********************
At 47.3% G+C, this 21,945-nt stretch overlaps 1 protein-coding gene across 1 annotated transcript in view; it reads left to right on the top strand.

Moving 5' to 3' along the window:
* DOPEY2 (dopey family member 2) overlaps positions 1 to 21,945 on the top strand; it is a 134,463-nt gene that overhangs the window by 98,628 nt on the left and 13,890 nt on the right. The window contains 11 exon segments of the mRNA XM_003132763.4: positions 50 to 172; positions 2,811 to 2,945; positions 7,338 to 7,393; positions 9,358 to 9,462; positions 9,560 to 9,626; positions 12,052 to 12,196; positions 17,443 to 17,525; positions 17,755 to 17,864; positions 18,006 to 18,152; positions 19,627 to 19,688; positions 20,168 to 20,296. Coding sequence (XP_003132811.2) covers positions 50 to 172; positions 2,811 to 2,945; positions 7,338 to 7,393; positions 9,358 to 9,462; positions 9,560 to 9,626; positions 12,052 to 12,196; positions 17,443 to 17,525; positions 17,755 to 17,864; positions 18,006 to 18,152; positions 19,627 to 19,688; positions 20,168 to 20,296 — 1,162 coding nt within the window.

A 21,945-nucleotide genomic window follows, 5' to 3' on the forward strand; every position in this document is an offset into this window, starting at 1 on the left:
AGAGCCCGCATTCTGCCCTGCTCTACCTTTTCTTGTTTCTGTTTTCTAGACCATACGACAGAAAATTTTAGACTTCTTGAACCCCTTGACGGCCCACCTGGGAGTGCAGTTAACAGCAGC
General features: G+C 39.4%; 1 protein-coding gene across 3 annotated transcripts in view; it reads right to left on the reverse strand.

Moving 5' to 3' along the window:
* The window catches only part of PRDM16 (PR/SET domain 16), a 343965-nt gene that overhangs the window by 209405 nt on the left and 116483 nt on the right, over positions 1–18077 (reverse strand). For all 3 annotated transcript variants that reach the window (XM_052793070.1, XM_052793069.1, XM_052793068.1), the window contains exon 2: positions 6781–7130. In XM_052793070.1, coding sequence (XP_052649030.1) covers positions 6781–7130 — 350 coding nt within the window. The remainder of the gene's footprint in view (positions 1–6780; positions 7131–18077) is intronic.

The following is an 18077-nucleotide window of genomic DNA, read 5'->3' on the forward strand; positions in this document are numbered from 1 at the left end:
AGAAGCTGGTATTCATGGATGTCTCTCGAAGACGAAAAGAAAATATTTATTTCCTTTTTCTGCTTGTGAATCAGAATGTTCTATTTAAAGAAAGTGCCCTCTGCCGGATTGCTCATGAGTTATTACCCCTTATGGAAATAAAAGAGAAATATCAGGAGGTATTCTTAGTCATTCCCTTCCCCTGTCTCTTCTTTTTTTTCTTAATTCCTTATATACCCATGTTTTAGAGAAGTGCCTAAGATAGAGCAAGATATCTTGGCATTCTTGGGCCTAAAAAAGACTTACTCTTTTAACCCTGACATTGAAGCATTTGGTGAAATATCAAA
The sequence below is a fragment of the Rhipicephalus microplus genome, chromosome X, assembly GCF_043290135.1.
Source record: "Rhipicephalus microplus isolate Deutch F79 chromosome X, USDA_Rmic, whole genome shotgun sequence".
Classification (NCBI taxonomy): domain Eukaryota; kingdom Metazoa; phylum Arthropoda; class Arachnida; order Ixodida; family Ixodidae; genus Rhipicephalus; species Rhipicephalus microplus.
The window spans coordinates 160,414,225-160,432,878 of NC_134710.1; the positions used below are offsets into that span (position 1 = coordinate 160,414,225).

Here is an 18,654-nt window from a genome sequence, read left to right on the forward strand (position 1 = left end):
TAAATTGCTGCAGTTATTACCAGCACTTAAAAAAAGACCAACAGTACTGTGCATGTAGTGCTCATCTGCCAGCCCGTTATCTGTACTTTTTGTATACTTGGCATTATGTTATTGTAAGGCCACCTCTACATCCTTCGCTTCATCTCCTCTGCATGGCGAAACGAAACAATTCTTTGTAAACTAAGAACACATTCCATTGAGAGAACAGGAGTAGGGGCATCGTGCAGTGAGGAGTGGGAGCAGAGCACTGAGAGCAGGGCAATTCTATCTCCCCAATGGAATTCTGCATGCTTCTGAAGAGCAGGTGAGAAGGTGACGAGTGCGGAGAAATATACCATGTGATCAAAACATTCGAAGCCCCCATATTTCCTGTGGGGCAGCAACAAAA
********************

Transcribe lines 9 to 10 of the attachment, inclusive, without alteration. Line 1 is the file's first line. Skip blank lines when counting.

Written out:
The following is an 18077-nucleotide window of genomic DNA, read 5'->3' on the forward strand; positions in this document are numbered from 1 at the left end:
AGAAGCTGGTATTCATGGATGTCTCTCGAAGACGAAAAGAAAATATTTATTTCCTTTTTCTGCTTGTGAATCAGAATGTTCTATTTAAAGAAAGTGCCCTCTGCCGGATTGCTCATGAGTTATTACCCCTTATGGAAATAAAAGAGAAATATCAGGAGGTATTCTTAGTCATTCCCTTCCCCTGTCTCTTCTTTTTTTTCTTAATTCCTTATATACCCATGTTTTAGAGAAGTGCCTAAGATAGAGCAAGATATCTTGGCATTCTTGGGCCTAAAAAAGACTTACTCTTTTAACCCTGACATTGAAGCATTTGGTGAAATATCAAA